Neuroprotective effects of Creatine – 2011

Beal MF.
(1) There is a substantial body of literature, which has demonstrated that creatine has neuroprotective effects both in vitro and in vivo
(2) We carried out studies examining the efficacy of creatine as a neuroprotective agent in vivo.
(3) Creatine can protect against excitotoxic lesions produced by N-methyl-D: -aspartate.
(4) Creatine is neuroprotective against lesions produced by the toxins malonate and 3-nitropropionic acid (3-NP)
(5) Creatine produced dose-dependent neuroprotective effects against MPTP toxicity
– Creatine produced in a transgenic mouse model:
(1) an extension of survival
(2) improved motor performance
(3) a reduction in loss of motor neurons 

(1) Creatine increases the brain levels of creatine and phosphocreatine
(2) Due to its neuroprotective effects, creatine is now in clinical trials for the treatment of Parkinson’s disease (PD) and HD.
(3) Creatine produced an extension of survival, as well as improved motor function, and a reduction in striatal atrophy in the R6/2 and the N-171-82Q transgenic mouse models of Huntington’s disease (HD), even when its administration was delayed until the onset of disease symptoms
(1) We recently examined the neuroprotective effects of a combination of CoQ10 with creatine against both MPTP and 3-NP toxicity
(2) CoQ and Creatine together produced additive neuroprotective effects in a chronic MPTP model, and it blocked the development of alpha-synuclein aggregates
(3) In the 3-NP model of HD, CoQ and creatine produced additive neuroprotective effects against the size of the striatal lesions
(4) In the R6/2 transgenic mouse model of HD, the combination of CoQ and creatine produced additive effects on improving survival
(1) Creatine may stabilize mitochondrial creatine kinase, and prevent activation of the mitochondrial permeability transition
(2) Creatine, however, was still neuroprotective in mice, which were deficient in mitochondrial creatine kinase
– Creatine, therefore, shows great promise in the treatment of a variety of neurodegenerative diseases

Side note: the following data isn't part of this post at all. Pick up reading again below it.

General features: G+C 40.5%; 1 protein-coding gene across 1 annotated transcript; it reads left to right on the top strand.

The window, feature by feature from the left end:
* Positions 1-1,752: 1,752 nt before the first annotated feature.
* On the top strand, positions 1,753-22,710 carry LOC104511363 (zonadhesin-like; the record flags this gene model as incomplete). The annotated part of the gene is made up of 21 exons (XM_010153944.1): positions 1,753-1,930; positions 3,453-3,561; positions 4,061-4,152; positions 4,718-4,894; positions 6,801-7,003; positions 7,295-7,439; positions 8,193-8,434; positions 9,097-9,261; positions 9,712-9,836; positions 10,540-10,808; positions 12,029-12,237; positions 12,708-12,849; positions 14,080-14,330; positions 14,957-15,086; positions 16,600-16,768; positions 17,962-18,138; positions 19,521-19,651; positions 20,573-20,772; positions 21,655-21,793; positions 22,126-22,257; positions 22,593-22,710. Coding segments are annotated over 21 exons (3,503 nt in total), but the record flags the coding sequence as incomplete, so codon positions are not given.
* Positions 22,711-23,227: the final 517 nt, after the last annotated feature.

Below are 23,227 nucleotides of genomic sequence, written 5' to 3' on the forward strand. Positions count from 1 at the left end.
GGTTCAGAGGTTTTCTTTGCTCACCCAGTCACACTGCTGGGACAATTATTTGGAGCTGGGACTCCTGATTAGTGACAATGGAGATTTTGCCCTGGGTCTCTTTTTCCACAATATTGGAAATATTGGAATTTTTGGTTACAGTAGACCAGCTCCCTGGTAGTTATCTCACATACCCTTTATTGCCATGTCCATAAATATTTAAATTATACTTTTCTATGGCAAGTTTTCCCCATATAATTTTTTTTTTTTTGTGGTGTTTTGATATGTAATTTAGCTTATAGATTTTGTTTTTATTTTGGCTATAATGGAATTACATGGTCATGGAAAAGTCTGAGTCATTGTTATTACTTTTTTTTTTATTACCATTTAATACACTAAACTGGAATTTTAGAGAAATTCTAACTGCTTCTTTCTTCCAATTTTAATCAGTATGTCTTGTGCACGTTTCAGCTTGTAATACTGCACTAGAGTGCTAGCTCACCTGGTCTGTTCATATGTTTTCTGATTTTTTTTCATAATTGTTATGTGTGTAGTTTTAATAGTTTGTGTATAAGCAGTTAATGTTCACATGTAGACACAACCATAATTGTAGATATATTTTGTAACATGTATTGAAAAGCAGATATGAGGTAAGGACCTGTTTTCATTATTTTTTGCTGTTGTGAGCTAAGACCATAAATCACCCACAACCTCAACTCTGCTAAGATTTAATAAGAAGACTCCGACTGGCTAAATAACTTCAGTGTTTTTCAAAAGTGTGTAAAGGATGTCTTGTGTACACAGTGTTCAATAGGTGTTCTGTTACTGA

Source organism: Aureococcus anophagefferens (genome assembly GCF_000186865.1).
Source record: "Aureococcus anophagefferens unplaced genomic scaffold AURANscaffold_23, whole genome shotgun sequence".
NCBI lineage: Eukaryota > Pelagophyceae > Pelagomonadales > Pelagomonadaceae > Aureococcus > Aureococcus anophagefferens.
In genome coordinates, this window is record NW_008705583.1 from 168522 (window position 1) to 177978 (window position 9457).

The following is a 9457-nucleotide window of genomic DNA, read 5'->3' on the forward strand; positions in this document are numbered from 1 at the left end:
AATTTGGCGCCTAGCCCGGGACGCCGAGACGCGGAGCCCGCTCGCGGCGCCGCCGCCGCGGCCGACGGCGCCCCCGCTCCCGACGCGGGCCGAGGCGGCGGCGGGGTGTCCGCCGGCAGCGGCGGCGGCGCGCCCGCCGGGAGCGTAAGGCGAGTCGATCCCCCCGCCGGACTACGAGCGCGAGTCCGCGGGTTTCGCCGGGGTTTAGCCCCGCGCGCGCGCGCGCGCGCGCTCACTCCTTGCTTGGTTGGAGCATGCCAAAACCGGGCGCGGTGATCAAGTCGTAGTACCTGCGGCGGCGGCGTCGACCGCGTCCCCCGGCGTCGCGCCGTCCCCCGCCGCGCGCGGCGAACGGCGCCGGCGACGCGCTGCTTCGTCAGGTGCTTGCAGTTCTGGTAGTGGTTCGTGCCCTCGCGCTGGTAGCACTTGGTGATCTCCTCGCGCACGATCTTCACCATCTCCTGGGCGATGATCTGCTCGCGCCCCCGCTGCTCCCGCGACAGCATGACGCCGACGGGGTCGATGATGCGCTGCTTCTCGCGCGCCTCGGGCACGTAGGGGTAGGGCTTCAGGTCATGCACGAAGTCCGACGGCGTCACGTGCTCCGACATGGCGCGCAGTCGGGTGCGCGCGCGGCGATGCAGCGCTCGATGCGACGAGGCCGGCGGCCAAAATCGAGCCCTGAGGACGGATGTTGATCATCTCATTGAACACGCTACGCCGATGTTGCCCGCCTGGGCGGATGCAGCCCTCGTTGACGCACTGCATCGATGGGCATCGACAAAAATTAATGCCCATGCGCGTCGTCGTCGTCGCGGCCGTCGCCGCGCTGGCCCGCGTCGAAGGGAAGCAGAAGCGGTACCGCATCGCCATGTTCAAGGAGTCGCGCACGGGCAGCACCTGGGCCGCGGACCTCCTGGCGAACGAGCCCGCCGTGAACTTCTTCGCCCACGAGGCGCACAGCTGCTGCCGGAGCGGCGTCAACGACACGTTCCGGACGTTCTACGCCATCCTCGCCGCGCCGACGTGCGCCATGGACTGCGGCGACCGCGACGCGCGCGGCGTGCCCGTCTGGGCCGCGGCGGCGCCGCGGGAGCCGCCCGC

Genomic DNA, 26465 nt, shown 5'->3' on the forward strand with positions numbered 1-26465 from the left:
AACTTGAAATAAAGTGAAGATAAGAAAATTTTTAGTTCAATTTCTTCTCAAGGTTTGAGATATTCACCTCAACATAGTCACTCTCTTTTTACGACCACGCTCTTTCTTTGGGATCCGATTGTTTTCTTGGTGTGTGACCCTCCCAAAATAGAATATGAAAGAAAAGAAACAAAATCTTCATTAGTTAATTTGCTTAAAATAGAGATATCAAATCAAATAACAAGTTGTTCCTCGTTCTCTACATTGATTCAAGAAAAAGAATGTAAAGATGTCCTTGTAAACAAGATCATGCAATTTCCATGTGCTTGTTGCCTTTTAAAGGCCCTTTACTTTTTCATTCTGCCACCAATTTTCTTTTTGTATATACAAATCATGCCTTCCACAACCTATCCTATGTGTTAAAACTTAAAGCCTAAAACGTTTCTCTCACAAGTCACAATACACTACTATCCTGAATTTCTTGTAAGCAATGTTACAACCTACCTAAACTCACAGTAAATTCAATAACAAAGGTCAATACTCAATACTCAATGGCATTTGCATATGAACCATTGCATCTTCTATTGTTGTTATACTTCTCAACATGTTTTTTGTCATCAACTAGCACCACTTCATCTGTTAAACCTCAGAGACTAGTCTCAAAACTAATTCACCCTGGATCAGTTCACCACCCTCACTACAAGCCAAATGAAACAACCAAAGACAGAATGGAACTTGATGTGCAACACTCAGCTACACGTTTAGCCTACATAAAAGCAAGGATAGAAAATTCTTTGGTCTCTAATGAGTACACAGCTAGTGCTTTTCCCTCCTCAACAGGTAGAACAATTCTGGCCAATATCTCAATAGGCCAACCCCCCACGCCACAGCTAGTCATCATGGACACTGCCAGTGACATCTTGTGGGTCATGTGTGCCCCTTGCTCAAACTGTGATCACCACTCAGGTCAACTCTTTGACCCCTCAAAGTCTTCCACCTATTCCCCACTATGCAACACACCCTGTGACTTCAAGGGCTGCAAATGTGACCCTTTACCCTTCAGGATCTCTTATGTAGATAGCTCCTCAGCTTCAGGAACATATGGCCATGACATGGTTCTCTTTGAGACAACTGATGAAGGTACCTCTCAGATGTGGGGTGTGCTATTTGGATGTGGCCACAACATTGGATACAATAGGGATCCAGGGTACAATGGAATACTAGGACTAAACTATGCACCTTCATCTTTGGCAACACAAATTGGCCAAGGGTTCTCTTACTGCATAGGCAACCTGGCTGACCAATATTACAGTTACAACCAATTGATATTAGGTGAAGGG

Combination Therapy with Coenzyme Q10 and Creatine Produces Additive Neuroprotective Effects in Models of Parkinson’s and Huntington’s Diseases – 2009

Lichuan Yang,1 Noel Y. Calingasan,1 Elizabeth J. Wille,1 Kerry Cormier,2,3 Karen Smith,2,3 Robert J. Ferrante,2,3 and M. Flint Beal
– Coenzyme Q10 (CoQ10) and creatine are promising agents for neuroprotection in neurodegenerative diseases via their effects on:
(1) improving mitochondrial function and cellular bioenergetics
(2) their properties as antioxidants.

– We examined whether a combination of CoQ10 with creatine can exert additive neuroprotective effects in a MPTP mouse model of Parkinson’s disease (PD), a 3-NP rat model of Huntington’s disease (HD) and the R6/2 transgenic mouse model of HD.
(1) The combination of the two agents produced additive neuroprotective effects against dopamine depletion in the striatum and loss of tyrosine hydroxylase neurons in the substantia nigra pars compacta (SNpc) following chronic subcutaneous administration of MPTP.
(2) The combination treatment resulted in significant reduction in lipid peroxidation and pathologic α-synuclein accumulation in the SNpc neurons of the MPTP-treated mice.
(3) We also observed additive neuroprotective effects in reducing striatal lesion volumes produced by chronic subcutaneous administration of 3-NP to rats.
(4) The combination treatment showed significant effects on blocking 3-NP-induced impairment of glutathione homeostasis and reducing lipid peroxidation and DNA oxidative damage in the striatum.
(5) Lastly, the combination of CoQ10 and creatine produced additive neuroprotective effects on improving motor performance and extending survival in the transgenic R6/2 HD mice.
– Findings suggest that combination therapy using CoQ10 and creatine may be useful in treatment of neurodegenerative diseases such as PD and HD.


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